eg British Economist E.F. Schumacher
Attempts to invent and design different types of technology that are compatible with democratic, egalitarian societies and that do not favour powerful interest groups in society are not new. The appropriate technology movement which blossomed in the 1970s attempted to do just this. Appropriate technology has been defined as 'technology tailored to fit the psychosocial and biophysical context prevailing in a particular location and period' (Willoughby 1990, p. 15). It was designed not to dominate nature but to be in harmony with it.
Appropriate technology involves attempting to ensure that technologies are fitted to the context of their use&emdash;both the biophysical context which takes account of health, climate, biodiversity and ecology, and the psycho-social context which includes social institutions, politics, culture, economics, ethics and the personal/spiritual needs of individuals.
One of the best-known early proponents and popularisers of appropriate technology was the British economist E. F. Schumacher, who talked about 'intermediate technology' in his book Small is Beautiful: A Study of Economics as if People Mattered. He was principally concerned with development in low-income countries, and recommended a technology that was aimed at helping the poor in these countries to do what they were already doing in a better way. Schumacher's intermediate technology had the following characteristics:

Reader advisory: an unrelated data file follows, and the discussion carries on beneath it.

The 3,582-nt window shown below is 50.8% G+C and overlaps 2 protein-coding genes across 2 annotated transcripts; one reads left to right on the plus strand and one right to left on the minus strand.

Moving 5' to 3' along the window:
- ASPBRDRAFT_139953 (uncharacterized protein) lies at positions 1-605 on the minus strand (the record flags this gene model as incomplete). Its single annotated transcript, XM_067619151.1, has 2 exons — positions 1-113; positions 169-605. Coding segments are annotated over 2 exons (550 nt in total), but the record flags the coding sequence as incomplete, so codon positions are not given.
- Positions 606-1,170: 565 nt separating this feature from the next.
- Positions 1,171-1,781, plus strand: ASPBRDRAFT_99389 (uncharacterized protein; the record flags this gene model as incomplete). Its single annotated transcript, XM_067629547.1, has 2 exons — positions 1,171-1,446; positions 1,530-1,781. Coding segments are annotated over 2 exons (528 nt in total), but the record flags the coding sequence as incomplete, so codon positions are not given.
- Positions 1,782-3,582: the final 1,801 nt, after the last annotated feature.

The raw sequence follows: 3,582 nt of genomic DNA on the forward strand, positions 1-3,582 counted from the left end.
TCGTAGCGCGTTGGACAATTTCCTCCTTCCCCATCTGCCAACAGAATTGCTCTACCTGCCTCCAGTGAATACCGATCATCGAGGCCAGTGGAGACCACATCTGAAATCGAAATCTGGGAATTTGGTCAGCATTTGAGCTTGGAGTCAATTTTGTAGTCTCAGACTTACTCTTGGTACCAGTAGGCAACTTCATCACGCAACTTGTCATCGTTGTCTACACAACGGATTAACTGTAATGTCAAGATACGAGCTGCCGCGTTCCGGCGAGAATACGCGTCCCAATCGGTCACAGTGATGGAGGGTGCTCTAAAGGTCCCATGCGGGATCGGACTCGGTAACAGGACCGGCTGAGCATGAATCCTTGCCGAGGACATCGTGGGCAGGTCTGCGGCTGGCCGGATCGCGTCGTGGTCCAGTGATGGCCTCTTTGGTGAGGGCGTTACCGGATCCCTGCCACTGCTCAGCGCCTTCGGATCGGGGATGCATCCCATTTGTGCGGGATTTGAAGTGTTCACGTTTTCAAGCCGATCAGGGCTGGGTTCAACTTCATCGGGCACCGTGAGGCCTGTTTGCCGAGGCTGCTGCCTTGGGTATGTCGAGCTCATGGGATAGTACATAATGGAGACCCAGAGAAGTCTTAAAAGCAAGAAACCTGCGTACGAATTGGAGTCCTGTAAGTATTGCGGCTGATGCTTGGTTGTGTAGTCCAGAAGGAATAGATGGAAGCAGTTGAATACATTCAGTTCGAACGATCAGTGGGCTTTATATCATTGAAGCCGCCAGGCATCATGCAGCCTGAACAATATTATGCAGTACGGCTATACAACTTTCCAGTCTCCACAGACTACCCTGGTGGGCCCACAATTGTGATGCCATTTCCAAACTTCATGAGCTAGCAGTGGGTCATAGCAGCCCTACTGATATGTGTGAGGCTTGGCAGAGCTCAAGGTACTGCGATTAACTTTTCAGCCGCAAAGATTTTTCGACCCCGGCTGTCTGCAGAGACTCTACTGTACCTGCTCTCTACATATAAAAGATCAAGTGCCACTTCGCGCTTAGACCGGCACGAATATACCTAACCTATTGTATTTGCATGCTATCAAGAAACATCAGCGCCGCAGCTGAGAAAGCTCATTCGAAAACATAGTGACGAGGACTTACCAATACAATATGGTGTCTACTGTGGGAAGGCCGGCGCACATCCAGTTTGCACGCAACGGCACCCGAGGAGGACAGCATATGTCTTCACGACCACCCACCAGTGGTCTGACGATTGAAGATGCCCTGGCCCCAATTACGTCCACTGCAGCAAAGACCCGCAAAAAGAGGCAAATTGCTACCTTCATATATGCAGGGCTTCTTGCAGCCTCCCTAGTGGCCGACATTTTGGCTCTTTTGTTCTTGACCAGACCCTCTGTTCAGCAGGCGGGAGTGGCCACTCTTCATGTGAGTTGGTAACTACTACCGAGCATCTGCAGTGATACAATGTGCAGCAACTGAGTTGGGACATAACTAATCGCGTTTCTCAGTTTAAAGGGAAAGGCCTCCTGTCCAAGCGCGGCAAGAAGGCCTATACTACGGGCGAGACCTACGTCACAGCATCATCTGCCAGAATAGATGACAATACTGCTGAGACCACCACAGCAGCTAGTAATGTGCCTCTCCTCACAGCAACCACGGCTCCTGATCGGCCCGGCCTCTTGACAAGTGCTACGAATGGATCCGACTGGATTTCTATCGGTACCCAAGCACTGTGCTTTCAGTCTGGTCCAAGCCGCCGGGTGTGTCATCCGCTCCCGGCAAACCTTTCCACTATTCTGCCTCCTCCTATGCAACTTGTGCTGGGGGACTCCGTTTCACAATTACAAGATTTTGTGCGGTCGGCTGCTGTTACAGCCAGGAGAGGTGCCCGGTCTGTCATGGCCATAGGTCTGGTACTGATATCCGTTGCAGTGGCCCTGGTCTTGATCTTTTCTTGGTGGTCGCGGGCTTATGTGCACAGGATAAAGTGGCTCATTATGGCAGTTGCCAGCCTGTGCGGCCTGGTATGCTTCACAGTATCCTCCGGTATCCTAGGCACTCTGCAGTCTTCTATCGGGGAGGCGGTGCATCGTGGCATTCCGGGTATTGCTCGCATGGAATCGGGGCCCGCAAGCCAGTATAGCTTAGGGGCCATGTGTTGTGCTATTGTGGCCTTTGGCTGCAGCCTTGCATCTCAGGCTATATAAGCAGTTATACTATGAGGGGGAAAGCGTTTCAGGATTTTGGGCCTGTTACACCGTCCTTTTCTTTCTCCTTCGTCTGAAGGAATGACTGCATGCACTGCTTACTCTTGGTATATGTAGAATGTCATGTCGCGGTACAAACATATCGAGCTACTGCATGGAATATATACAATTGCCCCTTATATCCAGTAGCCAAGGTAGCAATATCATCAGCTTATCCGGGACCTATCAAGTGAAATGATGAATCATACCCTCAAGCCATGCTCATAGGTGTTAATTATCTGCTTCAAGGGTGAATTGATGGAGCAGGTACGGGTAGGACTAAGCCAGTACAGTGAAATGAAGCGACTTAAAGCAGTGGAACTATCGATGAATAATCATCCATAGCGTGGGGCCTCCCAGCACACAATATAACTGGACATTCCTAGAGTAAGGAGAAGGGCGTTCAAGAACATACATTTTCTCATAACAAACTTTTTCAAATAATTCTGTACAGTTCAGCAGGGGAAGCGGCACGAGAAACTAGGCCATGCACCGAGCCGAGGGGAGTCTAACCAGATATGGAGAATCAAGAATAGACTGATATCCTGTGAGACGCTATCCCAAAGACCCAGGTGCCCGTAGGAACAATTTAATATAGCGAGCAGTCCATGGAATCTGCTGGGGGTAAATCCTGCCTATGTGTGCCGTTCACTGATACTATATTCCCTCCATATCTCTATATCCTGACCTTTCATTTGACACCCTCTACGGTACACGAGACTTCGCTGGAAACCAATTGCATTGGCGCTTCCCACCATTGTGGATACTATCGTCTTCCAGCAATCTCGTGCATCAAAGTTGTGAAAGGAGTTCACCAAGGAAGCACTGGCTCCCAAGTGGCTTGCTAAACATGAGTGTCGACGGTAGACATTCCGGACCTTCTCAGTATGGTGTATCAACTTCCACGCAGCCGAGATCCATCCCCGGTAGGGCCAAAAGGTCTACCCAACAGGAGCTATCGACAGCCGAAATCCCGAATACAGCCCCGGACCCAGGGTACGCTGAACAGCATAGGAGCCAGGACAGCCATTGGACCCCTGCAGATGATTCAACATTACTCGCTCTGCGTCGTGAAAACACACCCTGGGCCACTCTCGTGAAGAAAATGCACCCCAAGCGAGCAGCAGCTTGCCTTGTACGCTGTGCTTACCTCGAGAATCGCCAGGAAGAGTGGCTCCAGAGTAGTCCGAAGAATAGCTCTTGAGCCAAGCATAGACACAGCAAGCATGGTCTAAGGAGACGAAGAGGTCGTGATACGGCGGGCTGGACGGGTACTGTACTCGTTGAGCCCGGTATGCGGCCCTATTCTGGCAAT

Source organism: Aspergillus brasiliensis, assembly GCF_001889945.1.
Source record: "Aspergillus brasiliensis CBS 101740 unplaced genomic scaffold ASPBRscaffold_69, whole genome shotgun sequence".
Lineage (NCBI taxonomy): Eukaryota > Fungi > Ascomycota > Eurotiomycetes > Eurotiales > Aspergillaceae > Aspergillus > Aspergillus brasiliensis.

During the mid-1970s, the appropriate technology movement expanded from its initial focus on low-income countries to consider the problems in industrialised high-income countries. Advocates of appropriate technology were concerned about social as well as environmental problems. Robin Clarke (1974, p. 35) outlines four motivations for the appropriate technology movement:
Clarke differentiated between the appropriate technology response and the 'technological fix' responses to environmental problems. For example, he characterised the technological-fix response to pollution as 'solve pollution with pollution control technology'; the appropriate technology response, instead, would be to invent non-polluting technologies. Similarly, the technological-fix response to exploitation of natural resources was to use resources more cleverly; the appropriate technology response was to design technologies that only used renewable resources.
The appropriate technology movement has been going for more than twenty years in many countries, and today involves an extensive network of organisations, projects and field experiments, and an identifiable literature of its own. Despite this, it has failed to influence the pattern of technology choice exercised by mainstream society. Kelvin Willoughby, a US scholar who has studied this movement, points out that it has:
achieved a modestly impressive track record of successful projects which lend weight to the movement's claims. Despite these facts, however, together with the appeal and commonsense nature of the movement's core ideas, the movement has largely failed to evoke the transformation of industrial and technological practice in most countries in accordance with the principles of Appropriate Technology. In other words, while becoming a significant international movement Appropriate Technology has remained a minority theme within technology policy and practice. (1990, p. 12)